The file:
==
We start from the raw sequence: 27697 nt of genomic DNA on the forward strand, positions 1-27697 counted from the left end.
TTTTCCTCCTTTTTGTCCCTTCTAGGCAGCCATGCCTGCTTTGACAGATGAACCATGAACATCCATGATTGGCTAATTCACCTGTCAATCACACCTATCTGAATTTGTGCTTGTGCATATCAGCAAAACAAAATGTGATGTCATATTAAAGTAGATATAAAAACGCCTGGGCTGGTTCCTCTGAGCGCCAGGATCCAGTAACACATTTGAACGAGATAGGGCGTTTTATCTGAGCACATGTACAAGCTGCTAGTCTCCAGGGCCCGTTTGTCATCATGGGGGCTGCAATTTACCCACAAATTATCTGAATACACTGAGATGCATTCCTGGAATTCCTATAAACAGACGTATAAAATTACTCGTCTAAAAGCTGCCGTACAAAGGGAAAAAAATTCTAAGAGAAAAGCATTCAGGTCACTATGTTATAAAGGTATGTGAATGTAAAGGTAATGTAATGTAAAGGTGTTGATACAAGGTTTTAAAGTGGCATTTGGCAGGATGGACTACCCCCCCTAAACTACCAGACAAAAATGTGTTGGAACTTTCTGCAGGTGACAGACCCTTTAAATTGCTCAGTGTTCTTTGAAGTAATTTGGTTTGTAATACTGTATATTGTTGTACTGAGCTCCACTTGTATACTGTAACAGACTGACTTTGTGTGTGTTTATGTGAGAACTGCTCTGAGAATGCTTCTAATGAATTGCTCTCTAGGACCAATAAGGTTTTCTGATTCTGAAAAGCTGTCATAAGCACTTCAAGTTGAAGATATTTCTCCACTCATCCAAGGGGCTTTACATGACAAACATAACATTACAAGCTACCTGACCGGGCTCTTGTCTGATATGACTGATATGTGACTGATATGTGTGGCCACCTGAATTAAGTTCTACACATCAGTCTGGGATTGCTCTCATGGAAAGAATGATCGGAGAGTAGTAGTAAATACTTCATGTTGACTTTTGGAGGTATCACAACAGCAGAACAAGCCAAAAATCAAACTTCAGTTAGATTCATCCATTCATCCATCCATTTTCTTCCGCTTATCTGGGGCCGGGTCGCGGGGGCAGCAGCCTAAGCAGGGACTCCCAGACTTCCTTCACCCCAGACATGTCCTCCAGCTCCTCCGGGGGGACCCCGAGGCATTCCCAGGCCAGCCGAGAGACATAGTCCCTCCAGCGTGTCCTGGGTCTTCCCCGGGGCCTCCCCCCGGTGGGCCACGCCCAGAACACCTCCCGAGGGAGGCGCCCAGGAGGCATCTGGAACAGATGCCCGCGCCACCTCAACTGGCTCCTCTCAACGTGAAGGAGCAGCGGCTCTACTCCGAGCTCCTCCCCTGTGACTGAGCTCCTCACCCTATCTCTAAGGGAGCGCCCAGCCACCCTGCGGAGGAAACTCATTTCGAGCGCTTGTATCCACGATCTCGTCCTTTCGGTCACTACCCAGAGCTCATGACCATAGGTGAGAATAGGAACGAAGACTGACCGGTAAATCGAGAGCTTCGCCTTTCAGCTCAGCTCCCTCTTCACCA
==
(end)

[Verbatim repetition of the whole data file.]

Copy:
We start from the raw sequence: 27697 nt of genomic DNA on the forward strand, positions 1-27697 counted from the left end.
TTTTCCTCCTTTTTGTCCCTTCTAGGCAGCCATGCCTGCTTTGACAGATGAACCATGAACATCCATGATTGGCTAATTCACCTGTCAATCACACCTATCTGAATTTGTGCTTGTGCATATCAGCAAAACAAAATGTGATGTCATATTAAAGTAGATATAAAAACGCCTGGGCTGGTTCCTCTGAGCGCCAGGATCCAGTAACACATTTGAACGAGATAGGGCGTTTTATCTGAGCACATGTACAAGCTGCTAGTCTCCAGGGCCCGTTTGTCATCATGGGGGCTGCAATTTACCCACAAATTATCTGAATACACTGAGATGCATTCCTGGAATTCCTATAAACAGACGTATAAAATTACTCGTCTAAAAGCTGCCGTACAAAGGGAAAAAAATTCTAAGAGAAAAGCATTCAGGTCACTATGTTATAAAGGTATGTGAATGTAAAGGTAATGTAATGTAAAGGTGTTGATACAAGGTTTTAAAGTGGCATTTGGCAGGATGGACTACCCCCCCTAAACTACCAGACAAAAATGTGTTGGAACTTTCTGCAGGTGACAGACCCTTTAAATTGCTCAGTGTTCTTTGAAGTAATTTGGTTTGTAATACTGTATATTGTTGTACTGAGCTCCACTTGTATACTGTAACAGACTGACTTTGTGTGTGTTTATGTGAGAACTGCTCTGAGAATGCTTCTAATGAATTGCTCTCTAGGACCAATAAGGTTTTCTGATTCTGAAAAGCTGTCATAAGCACTTCAAGTTGAAGATATTTCTCCACTCATCCAAGGGGCTTTACATGACAAACATAACATTACAAGCTACCTGACCGGGCTCTTGTCTGATATGACTGATATGTGACTGATATGTGTGGCCACCTGAATTAAGTTCTACACATCAGTCTGGGATTGCTCTCATGGAAAGAATGATCGGAGAGTAGTAGTAAATACTTCATGTTGACTTTTGGAGGTATCACAACAGCAGAACAAGCCAAAAATCAAACTTCAGTTAGATTCATCCATTCATCCATCCATTTTCTTCCGCTTATCTGGGGCCGGGTCGCGGGGGCAGCAGCCTAAGCAGGGACTCCCAGACTTCCTTCACCCCAGACATGTCCTCCAGCTCCTCCGGGGGGACCCCGAGGCATTCCCAGGCCAGCCGAGAGACATAGTCCCTCCAGCGTGTCCTGGGTCTTCCCCGGGGCCTCCCCCCGGTGGGCCACGCCCAGAACACCTCCCGAGGGAGGCGCCCAGGAGGCATCTGGAACAGATGCCCGCGCCACCTCAACTGGCTCCTCTCAACGTGAAGGAGCAGCGGCTCTACTCCGAGCTCCTCCCCTGTGACTGAGCTCCTCACCCTATCTCTAAGGGAGCGCCCAGCCACCCTGCGGAGGAAACTCATTTCGAGCGCTTGTATCCACGATCTCGTCCTTTCGGTCACTACCCAGAGCTCATGACCATAGGTGAGAATAGGAACGAAGACTGACCGGTAAATCGAGAGCTTCGCCTTTCAGCTCAGCTCCCTCTTCACCA